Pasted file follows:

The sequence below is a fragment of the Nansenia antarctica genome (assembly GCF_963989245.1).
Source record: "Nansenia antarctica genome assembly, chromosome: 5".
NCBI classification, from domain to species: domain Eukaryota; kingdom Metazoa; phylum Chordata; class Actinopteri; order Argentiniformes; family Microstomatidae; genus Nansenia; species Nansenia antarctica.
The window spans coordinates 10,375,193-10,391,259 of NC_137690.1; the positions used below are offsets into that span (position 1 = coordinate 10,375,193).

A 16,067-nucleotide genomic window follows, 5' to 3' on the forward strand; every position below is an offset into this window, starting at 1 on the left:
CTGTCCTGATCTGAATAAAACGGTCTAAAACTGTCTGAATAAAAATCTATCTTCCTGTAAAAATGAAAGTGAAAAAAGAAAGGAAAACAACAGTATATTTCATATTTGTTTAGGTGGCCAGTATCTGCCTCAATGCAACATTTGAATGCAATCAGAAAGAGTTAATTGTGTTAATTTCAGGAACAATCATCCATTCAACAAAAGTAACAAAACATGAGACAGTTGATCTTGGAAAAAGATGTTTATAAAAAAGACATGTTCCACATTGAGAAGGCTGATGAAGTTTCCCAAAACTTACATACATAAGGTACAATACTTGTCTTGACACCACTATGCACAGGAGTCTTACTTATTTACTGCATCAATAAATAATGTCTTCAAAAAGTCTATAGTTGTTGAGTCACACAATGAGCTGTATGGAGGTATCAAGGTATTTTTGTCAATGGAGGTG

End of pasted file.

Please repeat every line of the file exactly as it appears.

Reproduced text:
The sequence below is a fragment of the Nansenia antarctica genome (assembly GCF_963989245.1).
Source record: "Nansenia antarctica genome assembly, chromosome: 5".
NCBI classification, from domain to species: domain Eukaryota; kingdom Metazoa; phylum Chordata; class Actinopteri; order Argentiniformes; family Microstomatidae; genus Nansenia; species Nansenia antarctica.
The window spans coordinates 10,375,193-10,391,259 of NC_137690.1; the positions used below are offsets into that span (position 1 = coordinate 10,375,193).

A 16,067-nucleotide genomic window follows, 5' to 3' on the forward strand; every position below is an offset into this window, starting at 1 on the left:
CTGTCCTGATCTGAATAAAACGGTCTAAAACTGTCTGAATAAAAATCTATCTTCCTGTAAAAATGAAAGTGAAAAAAGAAAGGAAAACAACAGTATATTTCATATTTGTTTAGGTGGCCAGTATCTGCCTCAATGCAACATTTGAATGCAATCAGAAAGAGTTAATTGTGTTAATTTCAGGAACAATCATCCATTCAACAAAAGTAACAAAACATGAGACAGTTGATCTTGGAAAAAGATGTTTATAAAAAAGACATGTTCCACATTGAGAAGGCTGATGAAGTTTCCCAAAACTTACATACATAAGGTACAATACTTGTCTTGACACCACTATGCACAGGAGTCTTACTTATTTACTGCATCAATAAATAATGTCTTCAAAAAGTCTATAGTTGTTGAGTCACACAATGAGCTGTATGGAGGTATCAAGGTATTTTTGTCAATGGAGGTG